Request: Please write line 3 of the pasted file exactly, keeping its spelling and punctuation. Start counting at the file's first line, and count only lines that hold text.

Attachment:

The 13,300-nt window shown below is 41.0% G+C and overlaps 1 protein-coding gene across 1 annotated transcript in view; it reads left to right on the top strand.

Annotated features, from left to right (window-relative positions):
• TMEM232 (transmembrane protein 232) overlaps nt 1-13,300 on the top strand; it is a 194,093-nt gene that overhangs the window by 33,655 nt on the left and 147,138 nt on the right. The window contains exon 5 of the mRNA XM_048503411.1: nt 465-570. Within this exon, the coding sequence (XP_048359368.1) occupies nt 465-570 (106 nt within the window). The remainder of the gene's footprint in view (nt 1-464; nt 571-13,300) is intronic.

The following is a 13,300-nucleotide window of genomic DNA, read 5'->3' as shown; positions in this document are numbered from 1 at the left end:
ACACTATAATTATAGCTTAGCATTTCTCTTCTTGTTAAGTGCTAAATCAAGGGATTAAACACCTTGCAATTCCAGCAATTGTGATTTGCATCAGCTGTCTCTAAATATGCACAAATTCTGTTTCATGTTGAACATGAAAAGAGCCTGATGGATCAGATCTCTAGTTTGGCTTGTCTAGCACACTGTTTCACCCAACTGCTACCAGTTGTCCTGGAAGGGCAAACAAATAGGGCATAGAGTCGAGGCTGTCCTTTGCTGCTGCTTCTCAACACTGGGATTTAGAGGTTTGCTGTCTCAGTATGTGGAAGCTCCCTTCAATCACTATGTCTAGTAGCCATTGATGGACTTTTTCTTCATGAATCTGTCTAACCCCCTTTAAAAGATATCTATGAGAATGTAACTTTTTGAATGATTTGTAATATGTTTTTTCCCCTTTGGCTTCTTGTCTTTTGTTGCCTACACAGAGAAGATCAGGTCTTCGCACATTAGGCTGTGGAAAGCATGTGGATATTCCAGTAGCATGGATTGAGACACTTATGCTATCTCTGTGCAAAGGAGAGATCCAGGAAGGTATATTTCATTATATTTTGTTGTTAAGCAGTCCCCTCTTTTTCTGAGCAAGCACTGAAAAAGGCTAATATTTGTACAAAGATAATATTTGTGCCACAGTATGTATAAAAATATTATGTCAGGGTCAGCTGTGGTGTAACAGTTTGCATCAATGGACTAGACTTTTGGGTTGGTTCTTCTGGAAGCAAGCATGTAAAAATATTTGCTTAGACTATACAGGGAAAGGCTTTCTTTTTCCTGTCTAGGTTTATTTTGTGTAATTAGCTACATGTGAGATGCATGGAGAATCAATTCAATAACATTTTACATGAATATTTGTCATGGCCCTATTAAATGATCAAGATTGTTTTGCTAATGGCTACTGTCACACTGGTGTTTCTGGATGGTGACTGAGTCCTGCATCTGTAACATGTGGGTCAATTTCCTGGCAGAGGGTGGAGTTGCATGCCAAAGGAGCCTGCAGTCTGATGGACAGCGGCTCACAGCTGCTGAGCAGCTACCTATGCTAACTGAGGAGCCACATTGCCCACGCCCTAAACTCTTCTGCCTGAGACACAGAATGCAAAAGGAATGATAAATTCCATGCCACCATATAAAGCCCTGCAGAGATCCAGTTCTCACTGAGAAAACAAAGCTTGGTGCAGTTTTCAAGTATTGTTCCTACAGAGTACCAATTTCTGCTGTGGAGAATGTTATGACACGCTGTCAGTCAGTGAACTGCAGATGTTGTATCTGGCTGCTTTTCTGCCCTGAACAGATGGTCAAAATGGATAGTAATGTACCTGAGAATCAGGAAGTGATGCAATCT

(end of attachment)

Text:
• TMEM232 (transmembrane protein 232) overlaps nt 1-13,300 on the top strand; it is a 194,093-nt gene that overhangs the window by 33,655 nt on the left and 147,138 nt on the right. The window contains exon 5 of the mRNA XM_048503411.1: nt 465-570. Within this exon, the coding sequence (XP_048359368.1) occupies nt 465-570 (106 nt within the window). The remainder of the gene's footprint in view (nt 1-464; nt 571-13,300) is intronic.